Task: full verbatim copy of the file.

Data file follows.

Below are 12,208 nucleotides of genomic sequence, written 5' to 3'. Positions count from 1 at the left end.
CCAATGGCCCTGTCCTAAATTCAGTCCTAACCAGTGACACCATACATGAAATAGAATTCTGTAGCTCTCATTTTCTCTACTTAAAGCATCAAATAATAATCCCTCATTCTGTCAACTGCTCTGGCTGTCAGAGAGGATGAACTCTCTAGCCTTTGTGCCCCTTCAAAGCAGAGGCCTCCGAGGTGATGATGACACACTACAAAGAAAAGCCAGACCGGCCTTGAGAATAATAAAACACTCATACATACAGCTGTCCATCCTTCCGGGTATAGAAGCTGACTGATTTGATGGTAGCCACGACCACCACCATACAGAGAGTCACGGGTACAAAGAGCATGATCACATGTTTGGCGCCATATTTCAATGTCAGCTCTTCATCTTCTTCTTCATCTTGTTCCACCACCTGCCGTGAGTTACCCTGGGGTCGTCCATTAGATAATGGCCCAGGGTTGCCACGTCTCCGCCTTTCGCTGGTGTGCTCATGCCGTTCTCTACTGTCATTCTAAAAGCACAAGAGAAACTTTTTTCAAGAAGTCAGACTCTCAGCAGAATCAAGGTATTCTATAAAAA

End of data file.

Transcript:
Below are 12,208 nucleotides of genomic sequence, written 5' to 3'. Positions count from 1 at the left end.
CCAATGGCCCTGTCCTAAATTCAGTCCTAACCAGTGACACCATACATGAAATAGAATTCTGTAGCTCTCATTTTCTCTACTTAAAGCATCAAATAATAATCCCTCATTCTGTCAACTGCTCTGGCTGTCAGAGAGGATGAACTCTCTAGCCTTTGTGCCCCTTCAAAGCAGAGGCCTCCGAGGTGATGATGACACACTACAAAGAAAAGCCAGACCGGCCTTGAGAATAATAAAACACTCATACATACAGCTGTCCATCCTTCCGGGTATAGAAGCTGACTGATTTGATGGTAGCCACGACCACCACCATACAGAGAGTCACGGGTACAAAGAGCATGATCACATGTTTGGCGCCATATTTCAATGTCAGCTCTTCATCTTCTTCTTCATCTTGTTCCACCACCTGCCGTGAGTTACCCTGGGGTCGTCCATTAGATAATGGCCCAGGGTTGCCACGTCTCCGCCTTTCGCTGGTGTGCTCATGCCGTTCTCTACTGTCATTCTAAAAGCACAAGAGAAACTTTTTTCAAGAAGTCAGACTCTCAGCAGAATCAAGGTATTCTATAAAAA